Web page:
NOT A PERFECT FIP IN THE BULLPEN….

Fielding Independent Pitching attempts to neutralize the effects of fielding and random luck on pitching performances. FIP takes a focused snapshot of the skill level of a pitcher by isolating results a pitcher can actually control during a game- home runs allowed, walks, hit batters and strikeouts.  Divided by innings pitched, this statistical measuring stick tells staff and fans how a pitcher is likely to impact a game. It also has incorporated a constant into the equations by incorporating league-based performances in these categories.

 

FIP={rac {13HR+3BB-2K}{IP}}+C

{displaystyle C=lgERA-{13(lgHR)+3(lgBB)-2(lgK) over lgIP}}

When looking at FIP, any number in the 3.00s is considered Good. A FIP in the 4.00s is considered league average and any result under 3.00 is Cy Young worthy.

 

Looking at the Toronto ZIPS results, four of the Jays 8 projected Opening Day relievers will sport a FIP in the Good/3s range (Mayza 3.54, Romano 3.59, Richards 3.71, Cimber 3.82). Promising, but these projections need to be measured against other projected American League contenders. The Yankees and Red Sox have 5 relievers who project a FIP in the 3.00s. Tampa Bay and Chicago match Toronto with 4 relievers with a 3ish FIP, but each team has a reliever with a projected FIP under 3.00 (Andrew Kitteredge 2.96, Liam Hendricks 2.82). Seattle and Houston both trail the pack, though the Astros do boast one reliever (Ryan Pressly 2.77) with a sub-3 FIP.

 

While this is not a “the sky is falling” comparison, based on FIP ZIP Pojections, the Blue Jays would be wise to seek further bullpen upgrades-especially left-handed ones (Andrew Chafin 3.53 FIP-yes please) to ensure they can match up better against likely playoff contenders.

 

Going to War over WAR….

Of all the analytic measuring points, Wins Above Replacement (WAR) for me is the single most important one in the assessment of pitching. Batter WAR is flashier and sexier, but WAR for pitchers make the difference between playoff and World Series chances and average seasons. In the rotation, Kevin Gausman, Jose Berrios and Hyun-jin Ryu are projected to post a better than 3.0 WAR, so they in theory are worth at least 9 games to a Blue Jays playoff race. Alek Manoah is projected with a 2.6 WAR; things look good when each of these pitchers takes the mound.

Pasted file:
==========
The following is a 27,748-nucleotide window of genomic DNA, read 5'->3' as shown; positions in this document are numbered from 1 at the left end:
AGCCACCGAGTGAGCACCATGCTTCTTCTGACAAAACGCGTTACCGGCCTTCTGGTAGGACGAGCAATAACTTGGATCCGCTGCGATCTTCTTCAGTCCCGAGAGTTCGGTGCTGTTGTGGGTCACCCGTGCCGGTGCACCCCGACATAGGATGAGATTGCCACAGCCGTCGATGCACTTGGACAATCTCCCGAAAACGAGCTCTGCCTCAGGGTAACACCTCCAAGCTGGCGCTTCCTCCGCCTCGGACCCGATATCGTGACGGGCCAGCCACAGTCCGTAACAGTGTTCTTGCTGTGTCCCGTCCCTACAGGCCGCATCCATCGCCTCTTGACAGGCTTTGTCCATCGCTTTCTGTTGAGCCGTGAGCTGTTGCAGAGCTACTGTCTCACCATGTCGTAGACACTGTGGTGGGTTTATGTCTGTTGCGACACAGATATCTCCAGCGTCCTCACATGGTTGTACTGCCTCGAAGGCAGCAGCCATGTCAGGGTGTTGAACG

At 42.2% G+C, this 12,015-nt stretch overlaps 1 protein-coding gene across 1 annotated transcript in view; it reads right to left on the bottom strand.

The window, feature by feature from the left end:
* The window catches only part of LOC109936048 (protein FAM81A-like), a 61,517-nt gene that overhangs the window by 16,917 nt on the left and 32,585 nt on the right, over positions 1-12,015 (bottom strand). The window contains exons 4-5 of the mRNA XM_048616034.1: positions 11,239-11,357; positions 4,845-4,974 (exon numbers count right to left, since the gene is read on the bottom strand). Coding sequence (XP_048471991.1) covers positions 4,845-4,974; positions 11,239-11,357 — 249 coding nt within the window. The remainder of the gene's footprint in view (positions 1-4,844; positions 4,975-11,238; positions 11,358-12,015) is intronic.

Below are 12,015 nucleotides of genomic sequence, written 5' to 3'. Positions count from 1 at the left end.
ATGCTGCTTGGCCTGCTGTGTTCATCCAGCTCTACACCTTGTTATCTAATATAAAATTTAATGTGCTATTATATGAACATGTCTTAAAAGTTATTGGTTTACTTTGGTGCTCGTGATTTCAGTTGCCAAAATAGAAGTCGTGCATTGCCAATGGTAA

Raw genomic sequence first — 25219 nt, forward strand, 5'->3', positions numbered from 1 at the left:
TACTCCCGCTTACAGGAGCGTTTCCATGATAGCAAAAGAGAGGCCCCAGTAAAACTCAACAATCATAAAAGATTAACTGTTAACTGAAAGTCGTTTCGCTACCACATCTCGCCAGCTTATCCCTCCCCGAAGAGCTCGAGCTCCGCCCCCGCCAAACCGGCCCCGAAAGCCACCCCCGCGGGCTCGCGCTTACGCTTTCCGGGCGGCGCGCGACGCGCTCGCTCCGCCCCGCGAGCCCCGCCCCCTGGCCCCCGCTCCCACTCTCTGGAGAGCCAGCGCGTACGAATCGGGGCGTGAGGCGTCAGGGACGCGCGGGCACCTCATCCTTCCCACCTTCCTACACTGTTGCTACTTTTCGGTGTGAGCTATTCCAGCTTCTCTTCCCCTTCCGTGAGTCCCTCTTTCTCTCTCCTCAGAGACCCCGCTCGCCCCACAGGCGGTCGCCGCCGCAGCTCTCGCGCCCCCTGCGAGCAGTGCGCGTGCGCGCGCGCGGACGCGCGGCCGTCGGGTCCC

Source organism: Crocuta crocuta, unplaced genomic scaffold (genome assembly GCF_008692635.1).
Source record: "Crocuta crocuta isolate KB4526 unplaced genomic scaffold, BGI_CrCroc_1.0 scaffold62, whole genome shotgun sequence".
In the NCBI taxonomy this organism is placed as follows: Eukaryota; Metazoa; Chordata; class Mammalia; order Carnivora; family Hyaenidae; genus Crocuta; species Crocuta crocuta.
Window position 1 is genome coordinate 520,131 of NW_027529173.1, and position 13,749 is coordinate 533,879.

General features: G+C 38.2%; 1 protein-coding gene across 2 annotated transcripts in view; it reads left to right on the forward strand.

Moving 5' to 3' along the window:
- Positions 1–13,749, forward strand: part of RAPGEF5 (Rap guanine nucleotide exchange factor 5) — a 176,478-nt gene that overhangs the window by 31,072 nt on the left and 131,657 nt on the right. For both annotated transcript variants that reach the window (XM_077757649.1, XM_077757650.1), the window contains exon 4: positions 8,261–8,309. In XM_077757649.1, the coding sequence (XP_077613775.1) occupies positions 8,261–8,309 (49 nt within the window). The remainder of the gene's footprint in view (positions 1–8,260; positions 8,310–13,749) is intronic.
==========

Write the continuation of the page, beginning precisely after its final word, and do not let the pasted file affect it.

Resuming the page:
Starting pitchers are expected to have a larger impact on a team’s success than relievers. But it is vital for contenders to have multiple bullpen arms produce a WAR of at least 1. In 2021, only Romano (2.3) and Cimber (1.1) met that criteria. So imagine the angst you will experience when you look at 2022 ZIPS projected WAR and see only Jordan Romano will put up a WAR of at least 1.0. In fact he is expected to regress to exactly a 1.0 WAR level. So how does Toronto match up against the other projected contenders?

 

The White Sox and Yankees are expected to have five relievers each post a WAR above 1.0. The Rays, Red Sox and Astros have 2 relievers with a 1.0+ WAR.

 

Time for panic-of course not. But the WAR comparisons amongst contenders does demonstrate a need for the front office to spend money and time targeting reliever upgrades before the season begins.

 

A FINAL WORD….

The Blue Jays will be aggressive once the new CBA is finalized. Much of the fan chatter has revolved around major offensive targets and the age-old pursuit of additional rotation pieces. While a big time bat like Freddie Freeman, Matt Chapman and Jose Ramirez would look mighty fine in Blue Jays baby blues, the lineup was not the problem in 2021. Nor was the rotation. While bullpen upgrades have been added, the FIP and WAR inequities outlined here point to more upgrades needed to heal last year’s Achilles’ Arm issues. I am old enough to have watched every Blue Jays season. I have witnessed far too many wasted Dave Stieb, Jim Clancy, Jimmy Key and Roy Halladay quality starts doomed by ineffective bullpen performances. After seeing an entire season neutralized by bullpen bloopers, I just had to take a few hundred words to encourage the front office to make sure it doesn’t happen gain

 

 

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Fek

Jersey born, Pittsburgh resident, baseball lifer. Staff Writer jaysfromthecouch.com. Host THE ON FEK CIRCLE on JFtC YouTube Channel. Regular guest on Jays From the couch Radio Podcast. Established WPPJ Rock-a-thon benefit, which has been broadcast annually since 1981 and has raised for than $500,000 for the Early Learning Institute of Pittsburgh. IBWAA member.